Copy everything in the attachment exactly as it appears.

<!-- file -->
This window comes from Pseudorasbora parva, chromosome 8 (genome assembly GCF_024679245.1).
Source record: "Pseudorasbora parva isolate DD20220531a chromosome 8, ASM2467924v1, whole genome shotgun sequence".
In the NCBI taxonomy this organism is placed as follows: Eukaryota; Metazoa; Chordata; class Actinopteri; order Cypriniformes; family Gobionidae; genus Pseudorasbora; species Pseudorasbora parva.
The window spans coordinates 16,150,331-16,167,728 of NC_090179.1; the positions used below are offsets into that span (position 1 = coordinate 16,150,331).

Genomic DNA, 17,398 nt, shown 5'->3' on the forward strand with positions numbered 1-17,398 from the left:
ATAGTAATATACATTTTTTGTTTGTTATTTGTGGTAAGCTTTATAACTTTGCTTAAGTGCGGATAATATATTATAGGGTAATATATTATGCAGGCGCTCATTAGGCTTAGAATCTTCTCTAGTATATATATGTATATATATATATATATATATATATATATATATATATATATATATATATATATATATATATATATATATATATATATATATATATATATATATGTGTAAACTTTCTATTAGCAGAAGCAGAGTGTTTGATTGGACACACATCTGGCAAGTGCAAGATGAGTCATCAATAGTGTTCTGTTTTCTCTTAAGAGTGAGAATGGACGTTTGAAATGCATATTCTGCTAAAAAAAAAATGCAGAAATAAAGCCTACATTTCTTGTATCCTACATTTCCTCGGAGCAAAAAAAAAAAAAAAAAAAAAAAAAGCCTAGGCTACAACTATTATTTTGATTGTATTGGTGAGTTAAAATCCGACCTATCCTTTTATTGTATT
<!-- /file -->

This window comes from Pseudorasbora parva, chromosome 8 (genome assembly GCF_024679245.1).
Source record: "Pseudorasbora parva isolate DD20220531a chromosome 8, ASM2467924v1, whole genome shotgun sequence".
In the NCBI taxonomy this organism is placed as follows: Eukaryota; Metazoa; Chordata; class Actinopteri; order Cypriniformes; family Gobionidae; genus Pseudorasbora; species Pseudorasbora parva.
The window spans coordinates 16,150,331-16,167,728 of NC_090179.1; the positions used below are offsets into that span (position 1 = coordinate 16,150,331).

Genomic DNA, 17,398 nt, shown 5'->3' on the forward strand with positions numbered 1-17,398 from the left:
ATAGTAATATACATTTTTTGTTTGTTATTTGTGGTAAGCTTTATAACTTTGCTTAAGTGCGGATAATATATTATAGGGTAATATATTATGCAGGCGCTCATTAGGCTTAGAATCTTCTCTAGTATATATATGTATATATATATATATATATATATATATATATATATATATATATATATATATATATATATATATATATATATATATATATATATATATATATATGTGTAAACTTTCTATTAGCAGAAGCAGAGTGTTTGATTGGACACACATCTGGCAAGTGCAAGATGAGTCATCAATAGTGTTCTGTTTTCTCTTAAGAGTGAGAATGGACGTTTGAAATGCATATTCTGCTAAAAAAAAAATGCAGAAATAAAGCCTACATTTCTTGTATCCTACATTTCCTCGGAGCAAAAAAAAAAAAAAAAAAAAAAAAAGCCTAGGCTACAACTATTATTTTGATTGTATTGGTGAGTTAAAATCCGACCTATCCTTTTATTGTATT